Whether it’s public figures in prominent positions being taken to task for their misconduct or the apparent epidemic of sexual assault and abuse, or whether it’s ire and strife over the rights and status of LGBT people, or whether it’s cultural attitudes towards and public policy involving sex workers, it seems like the current climate for sex and sexuality is an unusually fraught and problematic one. But I’ve been trying, and I actually can’t think of a single moment in my lifetime when public attitudes towards these things have revolved around anything but the same pervasive anxiety that characterizes our approach to them today.
I grew up somewhere between “stranger danger”, the Clinton impeachment trial, boycotts of companies that supported the so-called “gay agenda”, and spooky stories of predators in chat rooms that might accost me while I was surfing the Web, and I’d like to say that things have changed. True enough, the public worries about different things now, but what hasn’t changed is the common thread between all of these things– that sex in America is a kind of universal boogeyman, forever rearing its head in new ugly ways– and it’s time we addressed what a disgustingly dysfunctional attitude that is.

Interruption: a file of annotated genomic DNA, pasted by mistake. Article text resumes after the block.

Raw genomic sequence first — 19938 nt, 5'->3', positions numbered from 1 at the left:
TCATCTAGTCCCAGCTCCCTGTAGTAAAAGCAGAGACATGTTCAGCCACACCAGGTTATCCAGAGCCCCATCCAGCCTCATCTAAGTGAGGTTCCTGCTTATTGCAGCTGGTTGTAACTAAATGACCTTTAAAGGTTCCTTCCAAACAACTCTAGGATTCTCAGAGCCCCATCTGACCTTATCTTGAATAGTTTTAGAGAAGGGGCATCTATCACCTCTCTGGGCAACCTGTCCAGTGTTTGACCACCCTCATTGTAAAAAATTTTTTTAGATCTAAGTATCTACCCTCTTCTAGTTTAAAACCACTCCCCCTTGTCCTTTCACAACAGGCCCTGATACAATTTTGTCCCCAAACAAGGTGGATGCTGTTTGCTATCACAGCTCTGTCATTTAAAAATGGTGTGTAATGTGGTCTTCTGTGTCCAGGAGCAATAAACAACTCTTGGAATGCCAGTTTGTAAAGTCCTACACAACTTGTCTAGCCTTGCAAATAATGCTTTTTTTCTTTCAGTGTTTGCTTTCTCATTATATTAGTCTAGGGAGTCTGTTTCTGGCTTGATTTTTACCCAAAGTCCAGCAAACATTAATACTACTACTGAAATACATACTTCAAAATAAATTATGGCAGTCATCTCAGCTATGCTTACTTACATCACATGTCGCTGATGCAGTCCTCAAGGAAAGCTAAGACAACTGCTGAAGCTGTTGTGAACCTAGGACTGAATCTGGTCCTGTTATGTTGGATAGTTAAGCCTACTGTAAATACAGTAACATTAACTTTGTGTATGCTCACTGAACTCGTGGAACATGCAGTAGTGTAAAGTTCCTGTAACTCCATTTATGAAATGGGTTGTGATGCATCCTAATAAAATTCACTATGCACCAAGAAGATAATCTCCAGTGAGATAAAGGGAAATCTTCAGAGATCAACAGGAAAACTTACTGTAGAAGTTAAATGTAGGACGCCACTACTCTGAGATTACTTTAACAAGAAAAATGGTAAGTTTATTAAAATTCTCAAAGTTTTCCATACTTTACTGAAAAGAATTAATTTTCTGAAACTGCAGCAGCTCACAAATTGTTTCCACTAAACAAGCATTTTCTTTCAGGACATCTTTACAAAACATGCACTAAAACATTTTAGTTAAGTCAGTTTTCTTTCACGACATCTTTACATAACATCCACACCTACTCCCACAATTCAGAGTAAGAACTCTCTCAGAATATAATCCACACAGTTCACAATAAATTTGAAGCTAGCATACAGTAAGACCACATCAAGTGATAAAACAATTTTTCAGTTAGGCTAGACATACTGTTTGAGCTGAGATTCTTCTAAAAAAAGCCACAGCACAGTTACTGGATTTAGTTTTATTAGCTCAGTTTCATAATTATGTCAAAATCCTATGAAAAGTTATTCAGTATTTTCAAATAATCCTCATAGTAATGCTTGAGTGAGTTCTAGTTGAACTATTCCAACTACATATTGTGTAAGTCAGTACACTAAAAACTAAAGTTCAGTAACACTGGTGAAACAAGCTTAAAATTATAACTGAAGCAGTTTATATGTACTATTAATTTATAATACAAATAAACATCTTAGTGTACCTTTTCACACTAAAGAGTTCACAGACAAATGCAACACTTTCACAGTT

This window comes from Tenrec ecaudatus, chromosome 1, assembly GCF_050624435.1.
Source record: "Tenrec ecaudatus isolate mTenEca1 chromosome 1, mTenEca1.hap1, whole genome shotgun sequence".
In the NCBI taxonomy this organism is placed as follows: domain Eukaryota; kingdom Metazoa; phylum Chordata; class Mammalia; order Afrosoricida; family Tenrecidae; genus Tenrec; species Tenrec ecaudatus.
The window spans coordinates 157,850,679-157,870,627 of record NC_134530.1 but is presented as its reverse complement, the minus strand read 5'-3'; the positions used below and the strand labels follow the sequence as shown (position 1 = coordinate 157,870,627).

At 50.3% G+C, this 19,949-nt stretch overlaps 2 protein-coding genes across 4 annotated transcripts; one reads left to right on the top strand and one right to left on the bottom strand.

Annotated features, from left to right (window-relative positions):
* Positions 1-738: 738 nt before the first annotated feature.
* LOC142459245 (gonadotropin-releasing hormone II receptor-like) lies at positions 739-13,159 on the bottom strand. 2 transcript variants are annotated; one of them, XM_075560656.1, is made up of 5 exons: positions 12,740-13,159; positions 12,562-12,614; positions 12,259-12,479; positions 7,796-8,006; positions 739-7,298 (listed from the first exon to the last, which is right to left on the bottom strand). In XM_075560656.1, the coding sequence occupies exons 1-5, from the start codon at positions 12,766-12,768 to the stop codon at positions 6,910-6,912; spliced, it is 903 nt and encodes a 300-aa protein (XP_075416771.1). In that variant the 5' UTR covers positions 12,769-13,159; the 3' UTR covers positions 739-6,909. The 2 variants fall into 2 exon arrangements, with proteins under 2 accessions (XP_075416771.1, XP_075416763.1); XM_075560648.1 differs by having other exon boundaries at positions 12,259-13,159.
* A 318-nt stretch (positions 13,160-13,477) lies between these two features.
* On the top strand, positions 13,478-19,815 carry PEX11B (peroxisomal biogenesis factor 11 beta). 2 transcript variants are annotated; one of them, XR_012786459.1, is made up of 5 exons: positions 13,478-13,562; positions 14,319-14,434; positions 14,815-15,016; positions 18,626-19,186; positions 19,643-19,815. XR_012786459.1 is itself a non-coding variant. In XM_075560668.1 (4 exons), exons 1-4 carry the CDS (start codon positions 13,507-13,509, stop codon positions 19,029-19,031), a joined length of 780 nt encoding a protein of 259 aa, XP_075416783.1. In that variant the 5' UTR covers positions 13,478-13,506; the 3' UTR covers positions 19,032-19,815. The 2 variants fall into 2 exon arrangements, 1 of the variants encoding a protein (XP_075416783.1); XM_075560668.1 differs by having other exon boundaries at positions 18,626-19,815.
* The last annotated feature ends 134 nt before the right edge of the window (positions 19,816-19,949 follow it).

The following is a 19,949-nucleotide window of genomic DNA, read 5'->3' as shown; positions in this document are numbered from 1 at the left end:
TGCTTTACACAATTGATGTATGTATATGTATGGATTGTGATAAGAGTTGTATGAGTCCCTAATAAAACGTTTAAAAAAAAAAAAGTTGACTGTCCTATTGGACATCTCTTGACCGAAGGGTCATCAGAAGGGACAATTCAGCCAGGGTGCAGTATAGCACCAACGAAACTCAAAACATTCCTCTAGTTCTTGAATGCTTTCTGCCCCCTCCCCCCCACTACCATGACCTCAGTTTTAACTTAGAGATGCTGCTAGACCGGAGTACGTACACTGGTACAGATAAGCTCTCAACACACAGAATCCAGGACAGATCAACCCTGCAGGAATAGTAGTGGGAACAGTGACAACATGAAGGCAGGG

How are we surprised that we have so many societal ills associated with sex when we so routinely set the stage for our sexual lives with such abundantly creepy scenery, while at the same time refusing to consider or entertain anything resembling a healthy, normal, realistic experience of the sexual dimension of life?
Our public approach to sex polarizes things to such an extent that all we have is the condemnation and vitriol associated with misbehavior and the sanitized over-glamourization present in media and advertising, unless you count the awkward 7th grader’s mentality that characterizes sex’s representation in comedy.
The only time we ever address sex publicly is to remind people what a sordid, painful, embarrassing affair the whole thing is to begin with, and that has got to change.
We have to start addressing sex in a more honest way, and that involves acknowledging the good as well as the bad. We have to start being open and candid with more than just our pain and our self-righteousness and and our glamour and our awkwardness. We have to start being genuine and real about sex. It’s the only way for things to get better.